Some Democrats in Congress are urging the Bush administration to take stronger action to deal with the deteriorating situation in Haiti. In a lengthy news conference, members of the Congressional Black Caucus criticized the administration saying it has failed to pay enough attention to the political, economic and humanitarian crisis in Haiti.
Congresswoman Barbara Lee, who co-chairs the Haiti Task Force in the Black Caucus, which represents African-American lawmakers in Congress, says the administration "has not been on the side of democracy in Haiti. As a result of their lack of support for a democratically elected president, I believe and many believe that they are aiding and abetting the violence in Haiti."
Her comments were echoed by Texas Democrat Sheila Jackson Lee who said the White House needs to take a more aggressive role. "We must ensure that the people of Haiti have a safe refuge," he said. "So, I think this morning if there ever is a cry, it is for humanitarian aid, political aid in helping with the democratization, being able to ensure that the government can provide for the safety of the ingress and egress of Haiti, that law enforcement does what it is supposed to do, and not abuse the citizens of Haiti. We can only do that if we intervene."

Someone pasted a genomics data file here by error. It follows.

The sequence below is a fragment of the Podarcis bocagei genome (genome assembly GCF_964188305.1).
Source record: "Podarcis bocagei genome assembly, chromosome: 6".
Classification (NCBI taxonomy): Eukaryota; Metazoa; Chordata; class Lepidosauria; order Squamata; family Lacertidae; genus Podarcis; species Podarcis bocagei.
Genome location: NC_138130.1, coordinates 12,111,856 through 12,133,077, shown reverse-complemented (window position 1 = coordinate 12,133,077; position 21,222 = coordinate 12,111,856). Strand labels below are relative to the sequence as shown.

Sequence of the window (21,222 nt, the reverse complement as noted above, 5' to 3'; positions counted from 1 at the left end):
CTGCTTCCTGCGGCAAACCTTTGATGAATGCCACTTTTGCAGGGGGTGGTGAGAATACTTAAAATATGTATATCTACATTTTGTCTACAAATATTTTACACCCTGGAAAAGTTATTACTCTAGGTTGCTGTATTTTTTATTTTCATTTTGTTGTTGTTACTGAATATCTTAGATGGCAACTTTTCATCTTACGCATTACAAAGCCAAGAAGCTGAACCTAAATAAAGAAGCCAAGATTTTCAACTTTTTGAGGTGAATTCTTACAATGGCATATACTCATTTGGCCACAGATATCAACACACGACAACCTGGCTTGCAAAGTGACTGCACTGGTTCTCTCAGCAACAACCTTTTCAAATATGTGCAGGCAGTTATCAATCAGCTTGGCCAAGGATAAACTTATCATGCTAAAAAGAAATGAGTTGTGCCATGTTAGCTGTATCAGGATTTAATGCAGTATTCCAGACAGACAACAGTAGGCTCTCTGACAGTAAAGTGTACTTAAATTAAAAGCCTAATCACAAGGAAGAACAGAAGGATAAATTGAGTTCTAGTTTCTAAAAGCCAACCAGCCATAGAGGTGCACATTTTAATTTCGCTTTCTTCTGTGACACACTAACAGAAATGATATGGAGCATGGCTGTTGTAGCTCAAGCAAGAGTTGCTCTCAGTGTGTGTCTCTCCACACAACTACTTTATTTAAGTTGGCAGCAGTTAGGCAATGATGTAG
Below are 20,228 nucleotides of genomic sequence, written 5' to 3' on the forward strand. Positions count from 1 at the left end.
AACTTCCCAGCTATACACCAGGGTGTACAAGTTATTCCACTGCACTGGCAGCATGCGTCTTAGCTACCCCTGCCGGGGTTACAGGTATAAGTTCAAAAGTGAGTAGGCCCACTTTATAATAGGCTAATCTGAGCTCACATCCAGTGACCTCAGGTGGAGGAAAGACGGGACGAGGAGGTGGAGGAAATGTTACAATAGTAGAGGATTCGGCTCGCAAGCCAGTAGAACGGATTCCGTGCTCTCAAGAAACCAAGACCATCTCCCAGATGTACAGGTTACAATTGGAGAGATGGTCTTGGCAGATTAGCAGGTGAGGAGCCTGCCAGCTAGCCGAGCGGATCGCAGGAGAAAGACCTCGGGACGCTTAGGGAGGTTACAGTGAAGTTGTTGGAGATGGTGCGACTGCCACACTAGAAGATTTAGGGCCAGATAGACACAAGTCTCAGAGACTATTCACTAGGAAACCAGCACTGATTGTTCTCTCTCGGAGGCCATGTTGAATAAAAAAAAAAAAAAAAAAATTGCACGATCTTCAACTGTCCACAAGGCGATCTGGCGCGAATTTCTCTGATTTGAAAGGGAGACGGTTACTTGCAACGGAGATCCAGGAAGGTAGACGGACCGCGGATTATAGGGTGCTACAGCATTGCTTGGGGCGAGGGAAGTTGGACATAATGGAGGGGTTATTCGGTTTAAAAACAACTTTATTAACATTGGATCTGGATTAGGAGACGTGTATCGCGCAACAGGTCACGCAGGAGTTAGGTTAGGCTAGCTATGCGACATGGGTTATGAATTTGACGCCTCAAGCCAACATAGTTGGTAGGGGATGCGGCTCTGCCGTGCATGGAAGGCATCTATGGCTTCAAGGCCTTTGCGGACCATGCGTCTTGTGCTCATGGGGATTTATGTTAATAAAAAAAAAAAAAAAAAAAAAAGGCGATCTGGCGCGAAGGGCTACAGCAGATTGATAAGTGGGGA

The administration Wednesday called on the government of Haitian President Aristide to respect the human rights of the citizens and residents of Haiti, saying it regrets the violence and loss of life.
However, in separate comments Defense Secretary Donald Rumsfeld said there are no plans for U.S. military action in response to the situation in Haiti.
The violence in Haiti grows out of protests against the Aristide government by opposition groups who accuse the government of human rights abuses and corruption.
But in urging the administration to end what some call its "hands off" approach on Haiti, some House lawmakers Wednesday took issue with the opposition to President Aristide.
Congresswoman Maxine Waters has just returned from Haiti. She questions the legitimacy of the opposition and accuses one of its key leaders, Andre Apaid, of defying the rule of law.
"The so-called opposition is supported by many of the same people who were content with the brutal dictators of Haiti's past," he said. "These are the same people who enriched themselves on the backs of the poor in Haiti for so many years with the support of the United States government. These people do not want a strong president, like President Aristide, who will force them to pay their taxes."
As they have in the case of Liberia, African-American lawmakers say the Bush administration has "double standards" in dealing with Haiti, saying it is prepared to commit resources, including troops, only in places like Iraq and Afghanistan.
In 1995, the Clinton administration sent 20,000 U.S. troops to Haiti to restore President Aristide to power and head off an influx of refugees.
The White House has said it is supporting efforts by the Organization of American States (OAS) and the 15-nation Caribbean Community to try and bring an end to the violence.